Precisione – Il Colletto (Precision – The Partlet)

So one of the things I will try to do on the blog is to get more precise on a pattern. Especially when the pattern I am working with is a one I’ve adapted to my purposes over time such as il colletto (partlet) in the previous post, Modestia.

We have many great pattern books from the 16th century but there is a good reason these types of garments don’t appear in them. They are simple to create, especially if you understand a few things about the geometry of fitting fabric to the human body.

Fun facts about 16th-century tailors — they were really well trained. Most specialized in just a few types of clothing and developed their expertise over long periods of time. It could take 7 years or more for an apprentice to be allowed to cut actual fabric. And, clothing was the single most expensive item most people owned making fabric a ready analog for money.

Small clothes however, these things that went against the skin, were often made within the household because the shapes were so simple. They were also the craft of more than a few Abbeys so there was certainly an alternative for the wealthy. When we look at something like a colletto you can create a simple form. From there, it can be adapted to make it grander up to the point of finer fabrics, goldwork embroideries and even gems. The lower in financial status a gentle was the more likely their small clothes would be of simple shape and construction. In fact, a lower class colletto could be just a finished piece of fabric draped around the neck.

So in order to chart a possible progression, I will work through getting to multiple colletti shapes beginning from a rectangle of fabric.

Cut out the rectangle for your pattern. I started with a muslin rectangle measuring 18×28 inches. This measurement takes into account my back measurement shoulder to shoulder and adds 2 inches. I also prefer colletti that completely cover my breast so that measurement is 13 inches which is then doubled and to which I added an inch per side. That will be more than enough for the length and width needed for a colletto after any adjustments.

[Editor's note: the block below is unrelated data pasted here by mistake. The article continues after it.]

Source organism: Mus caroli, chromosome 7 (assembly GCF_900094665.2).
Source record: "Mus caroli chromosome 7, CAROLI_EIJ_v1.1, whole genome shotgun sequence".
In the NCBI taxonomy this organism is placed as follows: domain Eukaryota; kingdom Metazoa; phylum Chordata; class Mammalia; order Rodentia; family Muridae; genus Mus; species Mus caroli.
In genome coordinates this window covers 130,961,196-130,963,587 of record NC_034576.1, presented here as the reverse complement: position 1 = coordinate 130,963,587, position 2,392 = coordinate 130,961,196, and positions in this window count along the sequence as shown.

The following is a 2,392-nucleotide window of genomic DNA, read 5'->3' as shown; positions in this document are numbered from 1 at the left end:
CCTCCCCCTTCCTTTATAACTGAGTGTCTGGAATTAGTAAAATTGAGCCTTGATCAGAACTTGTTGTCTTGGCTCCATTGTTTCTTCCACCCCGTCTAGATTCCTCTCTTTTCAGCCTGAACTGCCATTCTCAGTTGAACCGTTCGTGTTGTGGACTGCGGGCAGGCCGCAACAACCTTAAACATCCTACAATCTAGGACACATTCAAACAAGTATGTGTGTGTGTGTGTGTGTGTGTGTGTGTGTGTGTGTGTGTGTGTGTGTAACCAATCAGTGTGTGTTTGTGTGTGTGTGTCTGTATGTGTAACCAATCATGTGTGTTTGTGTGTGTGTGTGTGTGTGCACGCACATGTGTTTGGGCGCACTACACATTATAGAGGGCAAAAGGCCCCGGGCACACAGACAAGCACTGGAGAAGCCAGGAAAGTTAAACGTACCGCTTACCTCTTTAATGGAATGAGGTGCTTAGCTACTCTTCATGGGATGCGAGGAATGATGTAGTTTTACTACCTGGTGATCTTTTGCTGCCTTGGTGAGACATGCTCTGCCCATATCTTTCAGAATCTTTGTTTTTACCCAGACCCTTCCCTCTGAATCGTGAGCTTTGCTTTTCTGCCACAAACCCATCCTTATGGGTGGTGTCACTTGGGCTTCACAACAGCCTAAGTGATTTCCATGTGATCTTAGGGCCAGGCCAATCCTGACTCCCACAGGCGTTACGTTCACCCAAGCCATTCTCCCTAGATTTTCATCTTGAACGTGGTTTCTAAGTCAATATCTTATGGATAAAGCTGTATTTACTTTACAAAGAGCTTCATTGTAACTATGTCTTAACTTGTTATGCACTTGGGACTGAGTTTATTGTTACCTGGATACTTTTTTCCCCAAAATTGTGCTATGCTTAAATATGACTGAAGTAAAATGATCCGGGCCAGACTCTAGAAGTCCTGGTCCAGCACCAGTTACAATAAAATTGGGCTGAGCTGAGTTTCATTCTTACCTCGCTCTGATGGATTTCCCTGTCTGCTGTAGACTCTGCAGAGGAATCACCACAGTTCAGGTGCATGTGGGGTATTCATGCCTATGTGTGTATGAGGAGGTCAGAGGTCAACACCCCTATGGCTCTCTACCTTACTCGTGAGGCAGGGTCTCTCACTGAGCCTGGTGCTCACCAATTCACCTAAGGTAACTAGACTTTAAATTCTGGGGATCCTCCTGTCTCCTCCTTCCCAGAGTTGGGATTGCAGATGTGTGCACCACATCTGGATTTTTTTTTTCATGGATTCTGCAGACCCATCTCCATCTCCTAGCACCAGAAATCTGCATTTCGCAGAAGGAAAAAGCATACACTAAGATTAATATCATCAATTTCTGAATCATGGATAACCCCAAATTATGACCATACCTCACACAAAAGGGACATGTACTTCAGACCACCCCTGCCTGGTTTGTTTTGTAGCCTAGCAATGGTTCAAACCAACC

I mark the center of both length and width to orient myself. I then place my trusty neck hole circle with the dividing line lined up with the center lines.

I created my neck hole circle by measuring the circumference of my neck and then using a protractor and this equation (r=C/2π) to create the perfect circle. I then marked the diameter line on that circle. You will also make a line which divides the circle into 1/3 and 2/3 respectively. One-third of the circle makes the front of the circle and two-thirds makes the back.

Line up the cross on your circle to the cross on the patterning materials and mark the circle. You can of course make the circumference mark right onto the fabric but prepping a circle will speed up the next neckhole you have to make. A friend pointed out that she just uses a plate, so there are different methods — find yours. I will say that knowing how to get the right measurement will assist you if you ever build clothing for other people.

Once your neckhole is marked, also mark the line for the front opening and then cut it and the neck hole out.

Then I try it on and mark the shoulder slope onto the fabric. I then cut out the angle of the shoulder slope. When I use the pattern I will have to add seam allowance here.

I also make an adjustment so that the colletto doesn’t bunch at the arms marking the point of movement at my armscye. Here is the pattern after adjustments. With this framework you can adapt the shape to match the neckline you wish based on the neckline of your gown and the look you are going for.

The following are variations on the colletto front to change the shape. Also, as I mentioned in the previous post if your back bunches oddly you can also pin it until it lies how you want it. You then mark and cut the middle seam making the adjustment in an even way. This is usually a slightly curved seam adjustment which can be made even by eye or with the assistance of a French Curve. You will then have to add seam allowance here when you move the pattern to your actual fabric.

I hope this clarification of process was hopeful. Leave a comment if you have any thoughts or questions.

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